Project Description

The Bermuda Triangle – sometimes also referred to as the Devil’s Triangle – is a stretch of the Atlantic Ocean bordered by a line from Florida to the islands of Bermuda, to Puerto Rico and then back to Florida. It is one of the biggest mysteries of our time – that perhaps isn’t really a mystery.

The earliest suggestion of unusual disappearances in the Bermuda area appeared in a September 1950 article in The Miami Herald by Edward Van Winkle Jones. Two years later, Fate magazine published Sea Mystery at Our Back Door, a short article by George X Sand covering the loss of several planes and ships, famously including the loss of Flight 19, a group of five US Navy torpedo bombers on a training mission.

Sand’s article was the first to lay out the now-familiar triangular area where the losses took place. Flight 19 alone would be covered again in the April 1962 issue of American Legion magazine. In it, author Allan W Eckert wrote that the flight leader had been heard saying, ‘We’re entering white water, nothing seems right. We don’t know where we are, the water is green, no white.’ He also wrote that officials at the Navy board of inquiry stated that the planes ‘flew off to Mars.’ Sand’s article is believed to be the first to suggest a supernatural element.

The actual term ‘Bermuda Triangle’ was first used in an article written by Vincent H Gaddis for Argosy magazine in 1964. In the piece, Gaddis claimed that in this strange sea a number of ships and planes had disappeared without explanation.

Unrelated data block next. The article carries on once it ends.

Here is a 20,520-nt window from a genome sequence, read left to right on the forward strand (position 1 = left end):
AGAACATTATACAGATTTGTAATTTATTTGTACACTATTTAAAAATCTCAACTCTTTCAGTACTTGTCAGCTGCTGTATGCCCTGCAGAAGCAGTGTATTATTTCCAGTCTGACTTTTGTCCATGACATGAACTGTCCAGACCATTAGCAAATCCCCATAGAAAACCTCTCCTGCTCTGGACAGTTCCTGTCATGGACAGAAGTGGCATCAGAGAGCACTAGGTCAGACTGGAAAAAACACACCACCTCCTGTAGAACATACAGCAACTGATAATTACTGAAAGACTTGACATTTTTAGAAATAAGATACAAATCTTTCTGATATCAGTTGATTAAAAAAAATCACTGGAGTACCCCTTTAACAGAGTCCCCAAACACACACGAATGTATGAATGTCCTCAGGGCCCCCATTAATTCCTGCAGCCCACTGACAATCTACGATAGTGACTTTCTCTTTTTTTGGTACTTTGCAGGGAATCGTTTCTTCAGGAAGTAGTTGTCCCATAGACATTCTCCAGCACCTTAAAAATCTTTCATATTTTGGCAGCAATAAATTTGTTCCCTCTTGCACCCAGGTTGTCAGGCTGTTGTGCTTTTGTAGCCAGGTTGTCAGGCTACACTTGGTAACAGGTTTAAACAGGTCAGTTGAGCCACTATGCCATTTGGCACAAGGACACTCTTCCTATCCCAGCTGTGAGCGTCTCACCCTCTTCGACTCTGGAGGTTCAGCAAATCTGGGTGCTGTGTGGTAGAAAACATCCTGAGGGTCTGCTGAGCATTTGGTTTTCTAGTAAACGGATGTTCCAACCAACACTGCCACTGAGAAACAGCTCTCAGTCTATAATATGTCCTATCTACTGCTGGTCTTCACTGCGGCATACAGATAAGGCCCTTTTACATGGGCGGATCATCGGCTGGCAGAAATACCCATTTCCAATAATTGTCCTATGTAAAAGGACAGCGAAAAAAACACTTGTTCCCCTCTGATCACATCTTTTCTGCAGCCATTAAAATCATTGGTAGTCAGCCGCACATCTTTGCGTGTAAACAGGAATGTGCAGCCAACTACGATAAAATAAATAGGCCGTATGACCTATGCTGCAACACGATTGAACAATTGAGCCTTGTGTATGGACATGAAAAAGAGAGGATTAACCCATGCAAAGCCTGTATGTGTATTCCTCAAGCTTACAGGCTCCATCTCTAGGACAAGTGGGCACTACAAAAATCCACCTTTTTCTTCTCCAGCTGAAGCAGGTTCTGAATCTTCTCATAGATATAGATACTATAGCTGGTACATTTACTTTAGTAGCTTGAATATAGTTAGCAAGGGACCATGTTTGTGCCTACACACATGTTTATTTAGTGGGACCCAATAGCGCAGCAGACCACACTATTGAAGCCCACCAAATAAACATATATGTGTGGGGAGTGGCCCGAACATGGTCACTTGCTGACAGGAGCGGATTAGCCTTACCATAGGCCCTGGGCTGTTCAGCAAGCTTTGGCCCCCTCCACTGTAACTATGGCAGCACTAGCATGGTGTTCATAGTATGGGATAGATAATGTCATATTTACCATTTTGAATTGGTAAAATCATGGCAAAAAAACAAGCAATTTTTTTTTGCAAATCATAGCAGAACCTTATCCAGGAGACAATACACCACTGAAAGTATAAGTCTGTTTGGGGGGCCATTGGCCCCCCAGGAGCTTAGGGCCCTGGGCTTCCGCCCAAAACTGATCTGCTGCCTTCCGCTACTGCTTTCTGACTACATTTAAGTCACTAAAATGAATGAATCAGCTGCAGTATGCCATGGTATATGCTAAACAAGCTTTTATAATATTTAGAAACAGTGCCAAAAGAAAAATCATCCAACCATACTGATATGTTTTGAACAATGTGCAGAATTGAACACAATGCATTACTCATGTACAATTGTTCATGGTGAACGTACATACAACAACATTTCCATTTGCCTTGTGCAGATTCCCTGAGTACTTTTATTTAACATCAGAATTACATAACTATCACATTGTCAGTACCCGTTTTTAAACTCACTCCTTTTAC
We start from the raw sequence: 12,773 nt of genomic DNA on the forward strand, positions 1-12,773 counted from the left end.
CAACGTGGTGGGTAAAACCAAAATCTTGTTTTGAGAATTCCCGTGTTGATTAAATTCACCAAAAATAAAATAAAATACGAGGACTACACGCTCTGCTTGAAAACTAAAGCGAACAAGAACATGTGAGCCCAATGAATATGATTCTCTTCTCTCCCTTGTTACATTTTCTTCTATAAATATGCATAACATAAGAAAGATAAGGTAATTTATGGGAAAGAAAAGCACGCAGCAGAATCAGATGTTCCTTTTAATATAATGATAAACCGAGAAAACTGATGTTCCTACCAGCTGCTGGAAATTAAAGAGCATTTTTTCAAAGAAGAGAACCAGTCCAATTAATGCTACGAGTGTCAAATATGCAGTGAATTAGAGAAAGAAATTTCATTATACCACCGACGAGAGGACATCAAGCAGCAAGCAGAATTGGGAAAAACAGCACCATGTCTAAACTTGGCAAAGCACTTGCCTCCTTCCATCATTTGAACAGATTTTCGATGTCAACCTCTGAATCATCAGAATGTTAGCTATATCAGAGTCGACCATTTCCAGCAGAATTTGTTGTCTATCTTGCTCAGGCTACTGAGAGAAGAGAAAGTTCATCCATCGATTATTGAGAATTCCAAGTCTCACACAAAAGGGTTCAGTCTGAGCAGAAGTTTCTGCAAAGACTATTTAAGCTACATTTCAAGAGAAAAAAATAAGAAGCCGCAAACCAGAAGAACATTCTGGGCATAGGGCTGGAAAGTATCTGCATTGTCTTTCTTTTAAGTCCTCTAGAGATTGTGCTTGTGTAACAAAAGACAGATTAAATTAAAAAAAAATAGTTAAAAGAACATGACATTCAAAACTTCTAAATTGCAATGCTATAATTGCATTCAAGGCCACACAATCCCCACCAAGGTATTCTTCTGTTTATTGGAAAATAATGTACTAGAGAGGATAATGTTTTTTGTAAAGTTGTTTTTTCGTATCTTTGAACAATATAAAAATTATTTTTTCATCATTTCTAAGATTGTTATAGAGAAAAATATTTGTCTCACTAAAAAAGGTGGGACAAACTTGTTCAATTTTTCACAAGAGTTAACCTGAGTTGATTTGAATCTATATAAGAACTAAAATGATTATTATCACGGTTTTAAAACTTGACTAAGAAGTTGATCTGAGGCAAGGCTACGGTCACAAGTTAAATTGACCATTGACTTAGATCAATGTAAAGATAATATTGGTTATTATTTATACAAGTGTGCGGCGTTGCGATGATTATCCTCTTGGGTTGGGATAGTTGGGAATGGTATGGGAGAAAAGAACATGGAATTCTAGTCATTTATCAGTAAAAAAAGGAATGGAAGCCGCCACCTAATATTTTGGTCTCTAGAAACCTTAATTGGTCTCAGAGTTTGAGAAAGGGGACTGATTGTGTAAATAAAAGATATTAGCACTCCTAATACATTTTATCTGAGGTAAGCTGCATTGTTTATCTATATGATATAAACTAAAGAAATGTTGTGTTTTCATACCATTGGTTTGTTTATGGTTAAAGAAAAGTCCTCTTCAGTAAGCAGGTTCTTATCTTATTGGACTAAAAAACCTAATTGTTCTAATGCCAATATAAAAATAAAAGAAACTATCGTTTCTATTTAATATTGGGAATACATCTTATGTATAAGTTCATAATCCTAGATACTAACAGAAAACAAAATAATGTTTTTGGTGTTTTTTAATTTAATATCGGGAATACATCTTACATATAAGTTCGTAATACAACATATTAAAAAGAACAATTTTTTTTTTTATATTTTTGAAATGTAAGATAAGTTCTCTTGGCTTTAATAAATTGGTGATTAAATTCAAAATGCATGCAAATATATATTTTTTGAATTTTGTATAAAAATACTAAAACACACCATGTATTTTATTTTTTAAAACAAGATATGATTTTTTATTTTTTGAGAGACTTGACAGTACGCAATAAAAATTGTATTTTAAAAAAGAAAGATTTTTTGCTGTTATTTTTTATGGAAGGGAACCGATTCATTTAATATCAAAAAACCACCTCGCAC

In 1969 John Wallace Spencer wrote a book called Limbo of the Lost specifically about the Triangle and, two years later, a feature documentary on the subject, The Devil’s Triangle, was released. These, along with the bestseller The Bermuda Triangle, published in 1974, permanently registered the legend of the ‘Hoodoo Sea’ within popular culture.

Why do ships and planes seem to go missing in the region?

Some authors suggested it may be due to a strange magnetic anomaly that affects compass readings. Others theorise that methane eruptions from the ocean floor may suddenly be turning the sea into a froth that can’t support a ship’s weight causing it to sink. Some books have gone as far as conjecturing that the disappearances are due to an intelligent, technologically advanced alien race living in space or under the sea.

In 2016 researchers in the US, however, claimed that they had finally discovered the answer to the mystery of the Bermuda Triangle.

Meteorologists claim that an unusual type of cloud located in the region could be behind a number of the disappearances.

The hexagonal-shaped clouds, measuring between 20 and 50 miles across, can cause extremely localised high winds which, they speculate, could be the cause of some of the previously-unexplained incidents. ‘These types of hexagonal shapes over the ocean are in essence, air bombs’ said Dr Randy Cerveny of Arizona State University. ‘They’re formed by what are called microbursts. Blasts of air that come down out of the bottom of the clouds and hit the ocean, and they create waves that can sometimes be massive in size once they start to interact with each other.’

In case you’re worried about going to the Island, don’t be. I’ve lived there on and off since 1994 and have only lost a few friends in the Triangle 😉 More seriously, while there have indeed been a number of disappearances in the Bermuda Triangle region over past decades, be assured they’re statistically insignificant given the huge number of flights, private planes, cruise ships and other vessels that regularly pass through the area.

If you’re a qualified accountant or lawyer who would definitely not like to disappear in a Bermuda Triangle, visit our jobs portal to see the latest vacancies. Our site also includes a downloadable All You Need to Know guide which will tell you all you need to know about living and working offshore.